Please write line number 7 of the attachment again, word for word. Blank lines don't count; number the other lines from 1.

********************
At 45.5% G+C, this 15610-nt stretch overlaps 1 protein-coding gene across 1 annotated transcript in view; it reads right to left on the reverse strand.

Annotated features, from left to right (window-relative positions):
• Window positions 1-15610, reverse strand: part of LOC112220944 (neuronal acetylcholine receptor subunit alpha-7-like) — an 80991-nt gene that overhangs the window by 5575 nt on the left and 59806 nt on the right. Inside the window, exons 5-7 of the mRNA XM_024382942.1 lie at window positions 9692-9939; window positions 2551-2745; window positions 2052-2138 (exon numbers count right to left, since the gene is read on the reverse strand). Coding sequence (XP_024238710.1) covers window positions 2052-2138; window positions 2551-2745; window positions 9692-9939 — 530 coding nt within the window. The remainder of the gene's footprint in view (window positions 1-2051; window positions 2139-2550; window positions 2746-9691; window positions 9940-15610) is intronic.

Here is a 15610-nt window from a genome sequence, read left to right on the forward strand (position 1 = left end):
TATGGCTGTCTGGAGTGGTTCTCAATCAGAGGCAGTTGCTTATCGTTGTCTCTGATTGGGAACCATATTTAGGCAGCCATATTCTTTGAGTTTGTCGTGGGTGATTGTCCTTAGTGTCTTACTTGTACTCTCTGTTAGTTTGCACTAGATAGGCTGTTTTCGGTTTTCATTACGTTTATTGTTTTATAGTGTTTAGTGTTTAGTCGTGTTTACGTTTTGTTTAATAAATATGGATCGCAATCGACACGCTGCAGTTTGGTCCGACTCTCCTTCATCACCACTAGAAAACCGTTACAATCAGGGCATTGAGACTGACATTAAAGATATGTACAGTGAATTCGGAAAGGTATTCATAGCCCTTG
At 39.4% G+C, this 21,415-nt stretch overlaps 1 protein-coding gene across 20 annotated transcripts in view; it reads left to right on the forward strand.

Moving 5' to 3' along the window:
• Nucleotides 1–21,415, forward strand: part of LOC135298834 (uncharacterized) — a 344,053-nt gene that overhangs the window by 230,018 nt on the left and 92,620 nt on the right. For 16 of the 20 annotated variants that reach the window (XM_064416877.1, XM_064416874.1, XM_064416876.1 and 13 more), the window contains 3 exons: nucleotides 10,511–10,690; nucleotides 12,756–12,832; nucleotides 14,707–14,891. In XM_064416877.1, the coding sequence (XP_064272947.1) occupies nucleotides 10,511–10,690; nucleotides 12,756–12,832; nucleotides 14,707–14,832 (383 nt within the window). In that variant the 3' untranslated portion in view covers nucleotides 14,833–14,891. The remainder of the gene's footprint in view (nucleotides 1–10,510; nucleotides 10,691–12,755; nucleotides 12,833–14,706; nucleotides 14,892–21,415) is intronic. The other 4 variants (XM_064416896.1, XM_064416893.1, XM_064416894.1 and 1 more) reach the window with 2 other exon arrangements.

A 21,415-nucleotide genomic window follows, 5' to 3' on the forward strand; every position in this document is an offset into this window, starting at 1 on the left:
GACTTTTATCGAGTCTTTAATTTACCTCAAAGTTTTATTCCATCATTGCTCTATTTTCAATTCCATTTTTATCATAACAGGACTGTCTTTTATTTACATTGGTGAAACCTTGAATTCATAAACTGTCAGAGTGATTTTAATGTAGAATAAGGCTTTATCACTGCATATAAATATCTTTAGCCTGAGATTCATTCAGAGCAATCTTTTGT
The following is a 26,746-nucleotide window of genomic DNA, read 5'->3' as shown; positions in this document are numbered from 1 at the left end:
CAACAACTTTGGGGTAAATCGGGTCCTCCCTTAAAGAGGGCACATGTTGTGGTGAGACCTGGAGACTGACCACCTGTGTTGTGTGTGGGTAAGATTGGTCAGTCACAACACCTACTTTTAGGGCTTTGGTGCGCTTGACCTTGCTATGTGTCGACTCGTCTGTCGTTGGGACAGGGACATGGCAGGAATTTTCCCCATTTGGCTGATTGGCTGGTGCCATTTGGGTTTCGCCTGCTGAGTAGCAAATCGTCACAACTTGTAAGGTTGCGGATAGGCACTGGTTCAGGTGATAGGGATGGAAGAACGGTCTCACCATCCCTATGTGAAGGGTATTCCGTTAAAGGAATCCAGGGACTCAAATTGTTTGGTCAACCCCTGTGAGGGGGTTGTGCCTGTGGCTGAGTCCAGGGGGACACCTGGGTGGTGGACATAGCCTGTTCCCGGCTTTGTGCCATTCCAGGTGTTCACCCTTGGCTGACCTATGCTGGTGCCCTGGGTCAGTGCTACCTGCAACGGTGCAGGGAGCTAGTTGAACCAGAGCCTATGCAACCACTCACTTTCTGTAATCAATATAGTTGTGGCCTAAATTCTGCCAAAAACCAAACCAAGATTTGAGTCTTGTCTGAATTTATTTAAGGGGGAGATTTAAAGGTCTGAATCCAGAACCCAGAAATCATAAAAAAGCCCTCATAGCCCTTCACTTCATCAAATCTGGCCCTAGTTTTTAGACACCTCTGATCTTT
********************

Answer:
Moving 5' to 3' along the window: